Turkey’s top court delivers another ruling against internet censorship

Turkey’s Constitutional Court has found rights violations in an access ban imposed on news websites Yüksekova Haber and Zap Haber in 2016, adding to a series of judgments against Turkish authorities’ online censorship, the Bianet news website reported on Monday.

The top court said the censorship of the two news outlets was in violation of freedom of expression and freedom of the press.

Yüksekova Haber and Zap Haber were censored in 2016 at the request of the country’s Telecommunications Authority (BTK).

The year 2016 is infamous for the Turkish government’s widespread post-coup crackdown on dissent in the aftermath of a failed putsch in July, which included the summary closure of nearly 200 media outlets over purported ties to terrorism.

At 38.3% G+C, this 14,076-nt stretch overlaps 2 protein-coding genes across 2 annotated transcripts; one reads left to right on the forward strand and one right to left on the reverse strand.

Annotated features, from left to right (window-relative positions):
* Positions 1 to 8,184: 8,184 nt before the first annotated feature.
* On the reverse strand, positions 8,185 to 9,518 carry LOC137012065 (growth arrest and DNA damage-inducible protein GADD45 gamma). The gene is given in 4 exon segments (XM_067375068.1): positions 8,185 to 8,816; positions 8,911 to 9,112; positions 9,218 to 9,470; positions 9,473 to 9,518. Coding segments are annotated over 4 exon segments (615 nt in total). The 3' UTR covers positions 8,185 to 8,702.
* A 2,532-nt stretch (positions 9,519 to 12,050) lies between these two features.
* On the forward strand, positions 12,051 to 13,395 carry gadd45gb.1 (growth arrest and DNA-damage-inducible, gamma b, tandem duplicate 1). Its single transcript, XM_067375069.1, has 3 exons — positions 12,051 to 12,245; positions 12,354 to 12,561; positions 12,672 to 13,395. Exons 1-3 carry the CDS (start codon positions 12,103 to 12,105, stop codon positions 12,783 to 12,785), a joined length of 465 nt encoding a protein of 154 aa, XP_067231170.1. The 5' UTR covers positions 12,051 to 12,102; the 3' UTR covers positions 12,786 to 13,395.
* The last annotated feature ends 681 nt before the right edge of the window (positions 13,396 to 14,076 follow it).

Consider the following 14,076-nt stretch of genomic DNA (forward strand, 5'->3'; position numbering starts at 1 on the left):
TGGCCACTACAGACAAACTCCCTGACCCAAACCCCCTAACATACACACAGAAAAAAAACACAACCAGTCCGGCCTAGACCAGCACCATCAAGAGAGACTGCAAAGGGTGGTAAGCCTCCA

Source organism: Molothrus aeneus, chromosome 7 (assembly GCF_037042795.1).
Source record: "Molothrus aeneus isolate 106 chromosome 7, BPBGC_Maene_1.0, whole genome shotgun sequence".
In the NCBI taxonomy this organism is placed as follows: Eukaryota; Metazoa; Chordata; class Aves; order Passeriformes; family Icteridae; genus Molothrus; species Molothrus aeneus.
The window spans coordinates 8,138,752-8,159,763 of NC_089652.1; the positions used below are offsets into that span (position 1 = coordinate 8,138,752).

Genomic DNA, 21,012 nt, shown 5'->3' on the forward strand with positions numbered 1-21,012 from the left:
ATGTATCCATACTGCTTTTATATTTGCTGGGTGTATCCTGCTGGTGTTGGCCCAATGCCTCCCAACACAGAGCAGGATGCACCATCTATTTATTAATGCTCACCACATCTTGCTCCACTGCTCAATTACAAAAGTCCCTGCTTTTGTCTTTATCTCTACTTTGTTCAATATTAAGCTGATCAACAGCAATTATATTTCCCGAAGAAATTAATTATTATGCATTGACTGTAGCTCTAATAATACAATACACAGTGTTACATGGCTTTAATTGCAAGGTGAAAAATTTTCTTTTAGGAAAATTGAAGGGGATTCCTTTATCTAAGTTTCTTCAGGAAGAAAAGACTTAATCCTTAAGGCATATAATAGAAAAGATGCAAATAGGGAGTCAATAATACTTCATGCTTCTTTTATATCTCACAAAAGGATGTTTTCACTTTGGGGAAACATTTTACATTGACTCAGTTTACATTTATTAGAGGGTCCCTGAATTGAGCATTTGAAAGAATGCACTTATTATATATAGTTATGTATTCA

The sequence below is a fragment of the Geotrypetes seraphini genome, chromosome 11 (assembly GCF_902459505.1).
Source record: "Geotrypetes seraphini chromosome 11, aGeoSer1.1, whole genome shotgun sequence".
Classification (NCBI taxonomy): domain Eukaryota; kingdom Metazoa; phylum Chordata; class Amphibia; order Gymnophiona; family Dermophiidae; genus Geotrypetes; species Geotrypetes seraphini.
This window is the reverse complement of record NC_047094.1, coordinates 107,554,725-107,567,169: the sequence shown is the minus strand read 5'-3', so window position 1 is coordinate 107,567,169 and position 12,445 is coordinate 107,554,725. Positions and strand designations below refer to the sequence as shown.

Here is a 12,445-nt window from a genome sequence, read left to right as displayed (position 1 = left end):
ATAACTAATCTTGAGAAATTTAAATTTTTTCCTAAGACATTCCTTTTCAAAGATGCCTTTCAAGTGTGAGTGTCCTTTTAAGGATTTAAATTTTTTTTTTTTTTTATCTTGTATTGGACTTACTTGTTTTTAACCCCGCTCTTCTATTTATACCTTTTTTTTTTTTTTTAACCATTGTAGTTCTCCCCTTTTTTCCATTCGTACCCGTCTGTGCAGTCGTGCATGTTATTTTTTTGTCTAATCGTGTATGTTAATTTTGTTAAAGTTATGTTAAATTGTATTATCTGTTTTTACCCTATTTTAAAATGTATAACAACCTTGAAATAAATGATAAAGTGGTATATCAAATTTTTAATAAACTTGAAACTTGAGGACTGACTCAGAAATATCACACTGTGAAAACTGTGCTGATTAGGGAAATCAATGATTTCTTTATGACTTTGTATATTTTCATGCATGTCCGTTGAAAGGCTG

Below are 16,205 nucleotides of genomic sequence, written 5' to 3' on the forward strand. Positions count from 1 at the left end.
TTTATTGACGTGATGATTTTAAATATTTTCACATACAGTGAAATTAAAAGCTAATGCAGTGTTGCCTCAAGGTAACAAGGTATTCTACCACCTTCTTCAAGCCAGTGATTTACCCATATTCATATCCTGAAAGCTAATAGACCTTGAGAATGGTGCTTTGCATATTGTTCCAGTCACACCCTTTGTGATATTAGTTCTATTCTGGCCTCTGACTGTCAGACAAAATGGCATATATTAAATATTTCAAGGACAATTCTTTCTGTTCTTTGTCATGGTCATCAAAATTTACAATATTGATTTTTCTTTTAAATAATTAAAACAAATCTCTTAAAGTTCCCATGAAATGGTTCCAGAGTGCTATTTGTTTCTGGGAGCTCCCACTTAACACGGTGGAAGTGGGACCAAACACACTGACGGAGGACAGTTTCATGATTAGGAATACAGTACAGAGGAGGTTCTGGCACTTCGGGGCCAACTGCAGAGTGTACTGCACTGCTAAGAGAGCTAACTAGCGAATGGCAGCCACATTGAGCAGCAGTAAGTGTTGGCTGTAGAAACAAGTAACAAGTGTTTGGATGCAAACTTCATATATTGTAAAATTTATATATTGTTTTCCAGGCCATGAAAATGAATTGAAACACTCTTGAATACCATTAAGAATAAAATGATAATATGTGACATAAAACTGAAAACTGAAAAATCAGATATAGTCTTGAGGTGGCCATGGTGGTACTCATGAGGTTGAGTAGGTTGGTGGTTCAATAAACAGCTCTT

In recent years Turkish courts have been imposing access bans on thousands of URLs due to their political content such as allegations of corruption, misconduct or nepotism, citing the protection of the privacy of government officials or high-ranking bureaucrats who were implicated.

Turkey ranks 165th among 180 countries in the Reporters Without Borders (RSF) 2023 World Press Freedom Index, which was announced in May of last year.

The country has seen an erosion in the rule of law, especially after the 2016 attempted coup, when more than 4,000 judges and prosecutors were removed under the pretext of an anti-coup fight.

The ruling Justice and Development Party (AKP) is accused of replacing the purged judiciary members with young and inexperienced loyalists.

In a development that confirmed the erosion of the Turkish judiciary, Turkey was ranked 117th among 142 countries in the rule of law index published by the World Justice Project (WJP) in late October, dropping one place in comparison to the previous year.

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